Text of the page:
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European comprehensive acute echo guidelines

 A slightly adapted summary of the recommendations from:

[important]The use of echocardiography in acute cardiovascular care: Recommendations of the European Association of Cardiovascular Imaging and the Acute Cardiovascular Care Association 2015.[/important]

The document is a great read for the accomplished echo practitioner, with good use of images and clips.

Indicative echo signs in acute conditions – tableEuroecho diagnosis table adapted


Consider this before interpreting findings:

Definition of ‘normal range’ in the critical care setting

(lack of accurate data, exclusion of many patients from studies/randomized controlled trials)

Your competency

Keep your scan focused if you’re doing a ‘focused assessment’

Qulaity of equipment
Respiratory issues

Mechanical circulatory support

Differential effects on right and left heart

O2 and CO2 levels

Extracorporeal respiratory support

Cardiovascular issues

Filling and inotropic status

Effects of sedation, metabolic status on myocardial function


Acute chest pain

Do echo:

  1. Echo during pain if suspected myocardial ischaemia (if non-diagnostic ECG and cardiac necrosis biomarkers).
  2. In underlying cardiac disease (valvular, pericardial or primary myocardial disease);
  3. If haemodynamic instability unresponsive to simple therapeutic measures;
  4. In suspected acute aortic syndromes, myocarditis, pericarditis or pulmonary embolism.

Don’t do:

  1. If non-cardiac aetiology is apparent;
  2. If confirmed diagnosis of myocardial ischaemia/infarction

Suspected pericardial disease

Do echo:

  1. In suspected effusion, constriction or effusive-constrictive process;
  2. If pericardial friction rubs develop in acute myocardial infarction accompanied by symptoms such as persistent pain, hypotension, and nausea;
  3. For suspected bleeding in the pericardial space (i.e. trauma, perforation);
  4. For guidance and follow-up of pericardiocentesis.

Acute dyspnoea

Do echo:

  1. For distinguishing cardiac vs. non-cardiac aetiology of dyspnoea;
  2. For assessment of LV size and function in suspected HF;
  3. For determining the cause of failure to wean from mechanical ventilation.

 


Emergency echocardiographic evaluation in patients with suspected cardiomyopathies

  • Calculate 2D LV ejection fraction and additional signs of LV systolic dysfunction (sphericity index, pulsed tissue Doppler derived s’ velocity of mitral annulus, indexed stroke volume).
  • Assess LV geometry and regional differences in wall thickness.
  • Estimate LV filling pressure (E–e′ ratio, AR – A duration difference, LA volume index, pulmonary arterial systolic pressure).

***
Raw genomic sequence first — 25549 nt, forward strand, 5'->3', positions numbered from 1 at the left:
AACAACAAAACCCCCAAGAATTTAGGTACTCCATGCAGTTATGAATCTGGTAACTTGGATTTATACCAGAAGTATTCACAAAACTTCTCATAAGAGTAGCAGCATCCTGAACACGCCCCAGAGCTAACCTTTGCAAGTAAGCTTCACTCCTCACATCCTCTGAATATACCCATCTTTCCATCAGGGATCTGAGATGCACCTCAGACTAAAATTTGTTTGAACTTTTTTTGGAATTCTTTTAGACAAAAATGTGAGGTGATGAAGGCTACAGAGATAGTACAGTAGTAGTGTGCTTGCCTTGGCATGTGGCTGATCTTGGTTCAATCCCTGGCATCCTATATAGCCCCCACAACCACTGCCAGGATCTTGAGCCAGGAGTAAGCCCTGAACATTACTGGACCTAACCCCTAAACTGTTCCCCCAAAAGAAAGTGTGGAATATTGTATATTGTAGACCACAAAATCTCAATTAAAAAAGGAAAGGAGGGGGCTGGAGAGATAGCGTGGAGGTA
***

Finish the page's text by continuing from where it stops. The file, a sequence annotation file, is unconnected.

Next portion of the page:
• Assess reduction of GLS, even if normal ejection fraction.
  • Actively diagnose/exclude LVOT obstruction in patients with HCM/LV hypertrophy.
  • Take cardiorespiratory support into account.

Suspected/confirmed pulmonary embolism

Do echo:

  1. In shock or hypotension but CT is not immediately available;
  2. For cardiac vs. non-cardiac aetiology of dyspnoea when clinical and laboratory clues are ambiguous;
  3. For therapeutic options in patients with pulmonary embolism at intermediate risk.

Reasonable to do:

  1. To search for clots in the RA, RV or PAs;
  2. For risk-stratification.

Don’t:

  1. For elective diagnostic strategy in haemodynamically stable, normotensive patients with suspected pulmonary embolism.

Shock

Do echo:

  1. For differential diagnosis
  2. To choose and guide appropriate therapy, including surgical intervention when indicated.

Cardiac murmur

Do echo:

  1. If clinical heart failure, myocardial ischaemia/infarction, syncope, thromboembolism, infective endocarditis, or clinical evidence of structural heart disease;
  2. Where mitral regurgitation is suspected in a patient on positive pressure ventilation, stress echocardiography (volume and/or pressure loading) may be indicated;
  3. In patients with critical aortic stenosis and cardiogenic shock, to assess suitability for BAV;
  4. In severe mitral stenosis and cardiogenic shock or pulmonary oedema  
  5. In patients requiring extracorporeal mechanical circulatory support.

Acute traumatic aortic injuries

Do echo:

  1. In suspected acute traumatic aortic injury; TOE is first-line (with CT).
  2. Intraoperatively to guide surgical and anaesthesic decisions.

Don’t:

  1. If cervical spine fractures – relative contraindication.

Suspected acute traumatic cardiac injuries

Do echo:

  1. Focused assessment immediately in isolated chest trauma, hypotension and tachycardia to exclude pericardial tamponade or tension PTX.
  2. To diagnose and guide filling in isolated chest trauma, no cardiac tamponade or PTX but having persistent tachycardia or hypotension, signs of HF, abnormal auscultatory findings, abnormal ECG tracings or recurrent arrhythmias.
  3. TOE is superior to TTE.

Don’t:

  1. In patients with minor chest injuries and no tachycardia, hypotension, respiratory difficulty, chest pain or other concerning symptoms.
“Echocardiography has become the primary imaging tool for bedside diagnosis and monitoring of patients in acute cardiovascular condi-
tions. It is non-invasive, rapid and accurate assessment of cardiac morphology and haemodynamics under stressful situations is very useful in assisting therapeutic procedures. The fact that echocardiography can be repeated when required makes it highly useful in emergency/critical care circumstances”

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